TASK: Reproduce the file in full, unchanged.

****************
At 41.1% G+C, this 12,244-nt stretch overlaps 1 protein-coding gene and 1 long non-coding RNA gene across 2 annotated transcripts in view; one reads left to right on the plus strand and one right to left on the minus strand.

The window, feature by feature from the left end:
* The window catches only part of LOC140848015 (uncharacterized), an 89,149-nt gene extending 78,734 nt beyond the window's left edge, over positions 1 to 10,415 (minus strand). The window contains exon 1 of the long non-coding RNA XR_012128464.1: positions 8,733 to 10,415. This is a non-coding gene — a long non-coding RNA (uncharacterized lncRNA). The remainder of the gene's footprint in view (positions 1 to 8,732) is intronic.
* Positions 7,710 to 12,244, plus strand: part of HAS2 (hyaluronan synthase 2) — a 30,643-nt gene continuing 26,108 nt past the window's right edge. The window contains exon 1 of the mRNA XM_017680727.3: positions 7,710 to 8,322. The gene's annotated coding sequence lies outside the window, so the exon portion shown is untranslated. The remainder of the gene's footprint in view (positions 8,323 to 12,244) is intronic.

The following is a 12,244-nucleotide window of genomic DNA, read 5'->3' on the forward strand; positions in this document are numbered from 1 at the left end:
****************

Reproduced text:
At 41.1% G+C, this 12,244-nt stretch overlaps 1 protein-coding gene and 1 long non-coding RNA gene across 2 annotated transcripts in view; one reads left to right on the plus strand and one right to left on the minus strand.

The window, feature by feature from the left end:
* The window catches only part of LOC140848015 (uncharacterized), an 89,149-nt gene extending 78,734 nt beyond the window's left edge, over positions 1 to 10,415 (minus strand). The window contains exon 1 of the long non-coding RNA XR_012128464.1: positions 8,733 to 10,415. This is a non-coding gene — a long non-coding RNA (uncharacterized lncRNA). The remainder of the gene's footprint in view (positions 1 to 8,732) is intronic.
* Positions 7,710 to 12,244, plus strand: part of HAS2 (hyaluronan synthase 2) — a 30,643-nt gene continuing 26,108 nt past the window's right edge. The window contains exon 1 of the mRNA XM_017680727.3: positions 7,710 to 8,322. The gene's annotated coding sequence lies outside the window, so the exon portion shown is untranslated. The remainder of the gene's footprint in view (positions 8,323 to 12,244) is intronic.

The following is a 12,244-nucleotide window of genomic DNA, read 5'->3' on the forward strand; positions in this document are numbered from 1 at the left end: